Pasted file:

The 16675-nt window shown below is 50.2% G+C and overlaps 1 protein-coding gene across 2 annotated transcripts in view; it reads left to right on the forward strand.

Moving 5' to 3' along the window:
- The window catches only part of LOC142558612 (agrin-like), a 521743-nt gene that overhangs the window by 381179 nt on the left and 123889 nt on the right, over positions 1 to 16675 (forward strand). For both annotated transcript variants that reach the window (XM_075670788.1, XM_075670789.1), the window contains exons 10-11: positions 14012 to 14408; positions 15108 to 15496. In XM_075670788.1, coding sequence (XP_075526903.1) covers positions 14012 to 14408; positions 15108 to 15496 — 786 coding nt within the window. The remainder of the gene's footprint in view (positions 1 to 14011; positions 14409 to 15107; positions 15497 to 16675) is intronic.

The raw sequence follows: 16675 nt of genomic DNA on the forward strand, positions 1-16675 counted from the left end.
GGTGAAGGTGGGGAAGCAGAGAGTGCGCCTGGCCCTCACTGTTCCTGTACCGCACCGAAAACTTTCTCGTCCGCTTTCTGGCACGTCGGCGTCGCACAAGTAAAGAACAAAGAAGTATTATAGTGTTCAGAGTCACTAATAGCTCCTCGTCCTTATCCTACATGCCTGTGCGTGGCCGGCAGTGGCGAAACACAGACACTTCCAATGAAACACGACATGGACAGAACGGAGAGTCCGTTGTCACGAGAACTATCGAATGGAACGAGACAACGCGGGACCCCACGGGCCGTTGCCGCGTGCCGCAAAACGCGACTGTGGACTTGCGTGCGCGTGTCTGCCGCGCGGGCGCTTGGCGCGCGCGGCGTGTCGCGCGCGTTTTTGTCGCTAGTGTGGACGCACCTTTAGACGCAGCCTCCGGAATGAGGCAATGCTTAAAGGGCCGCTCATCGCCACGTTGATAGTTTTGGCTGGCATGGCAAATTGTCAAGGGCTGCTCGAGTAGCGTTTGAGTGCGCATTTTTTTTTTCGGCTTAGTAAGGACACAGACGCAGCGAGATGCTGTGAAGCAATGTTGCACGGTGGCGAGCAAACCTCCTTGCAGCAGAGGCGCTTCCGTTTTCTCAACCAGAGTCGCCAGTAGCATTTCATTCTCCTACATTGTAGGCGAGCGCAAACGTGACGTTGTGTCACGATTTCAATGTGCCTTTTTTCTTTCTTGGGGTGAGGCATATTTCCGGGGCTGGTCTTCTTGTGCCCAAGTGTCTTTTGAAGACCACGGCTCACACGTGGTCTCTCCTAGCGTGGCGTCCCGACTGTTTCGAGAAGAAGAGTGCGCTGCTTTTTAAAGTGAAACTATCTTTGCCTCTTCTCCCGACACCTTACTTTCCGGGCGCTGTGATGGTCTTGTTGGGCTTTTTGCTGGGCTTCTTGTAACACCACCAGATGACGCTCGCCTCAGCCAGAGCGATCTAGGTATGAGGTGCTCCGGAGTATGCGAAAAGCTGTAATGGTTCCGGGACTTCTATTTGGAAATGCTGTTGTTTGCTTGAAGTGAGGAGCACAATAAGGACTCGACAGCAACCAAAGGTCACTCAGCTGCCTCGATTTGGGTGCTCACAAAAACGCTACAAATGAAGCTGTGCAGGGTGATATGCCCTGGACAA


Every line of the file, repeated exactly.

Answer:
The 16675-nt window shown below is 50.2% G+C and overlaps 1 protein-coding gene across 2 annotated transcripts in view; it reads left to right on the forward strand.

Moving 5' to 3' along the window:
- The window catches only part of LOC142558612 (agrin-like), a 521743-nt gene that overhangs the window by 381179 nt on the left and 123889 nt on the right, over positions 1 to 16675 (forward strand). For both annotated transcript variants that reach the window (XM_075670788.1, XM_075670789.1), the window contains exons 10-11: positions 14012 to 14408; positions 15108 to 15496. In XM_075670788.1, coding sequence (XP_075526903.1) covers positions 14012 to 14408; positions 15108 to 15496 — 786 coding nt within the window. The remainder of the gene's footprint in view (positions 1 to 14011; positions 14409 to 15107; positions 15497 to 16675) is intronic.

The raw sequence follows: 16675 nt of genomic DNA on the forward strand, positions 1-16675 counted from the left end.
GGTGAAGGTGGGGAAGCAGAGAGTGCGCCTGGCCCTCACTGTTCCTGTACCGCACCGAAAACTTTCTCGTCCGCTTTCTGGCACGTCGGCGTCGCACAAGTAAAGAACAAAGAAGTATTATAGTGTTCAGAGTCACTAATAGCTCCTCGTCCTTATCCTACATGCCTGTGCGTGGCCGGCAGTGGCGAAACACAGACACTTCCAATGAAACACGACATGGACAGAACGGAGAGTCCGTTGTCACGAGAACTATCGAATGGAACGAGACAACGCGGGACCCCACGGGCCGTTGCCGCGTGCCGCAAAACGCGACTGTGGACTTGCGTGCGCGTGTCTGCCGCGCGGGCGCTTGGCGCGCGCGGCGTGTCGCGCGCGTTTTTGTCGCTAGTGTGGACGCACCTTTAGACGCAGCCTCCGGAATGAGGCAATGCTTAAAGGGCCGCTCATCGCCACGTTGATAGTTTTGGCTGGCATGGCAAATTGTCAAGGGCTGCTCGAGTAGCGTTTGAGTGCGCATTTTTTTTTTCGGCTTAGTAAGGACACAGACGCAGCGAGATGCTGTGAAGCAATGTTGCACGGTGGCGAGCAAACCTCCTTGCAGCAGAGGCGCTTCCGTTTTCTCAACCAGAGTCGCCAGTAGCATTTCATTCTCCTACATTGTAGGCGAGCGCAAACGTGACGTTGTGTCACGATTTCAATGTGCCTTTTTTCTTTCTTGGGGTGAGGCATATTTCCGGGGCTGGTCTTCTTGTGCCCAAGTGTCTTTTGAAGACCACGGCTCACACGTGGTCTCTCCTAGCGTGGCGTCCCGACTGTTTCGAGAAGAAGAGTGCGCTGCTTTTTAAAGTGAAACTATCTTTGCCTCTTCTCCCGACACCTTACTTTCCGGGCGCTGTGATGGTCTTGTTGGGCTTTTTGCTGGGCTTCTTGTAACACCACCAGATGACGCTCGCCTCAGCCAGAGCGATCTAGGTATGAGGTGCTCCGGAGTATGCGAAAAGCTGTAATGGTTCCGGGACTTCTATTTGGAAATGCTGTTGTTTGCTTGAAGTGAGGAGCACAATAAGGACTCGACAGCAACCAAAGGTCACTCAGCTGCCTCGATTTGGGTGCTCACAAAAACGCTACAAATGAAGCTGTGCAGGGTGATATGCCCTGGACAA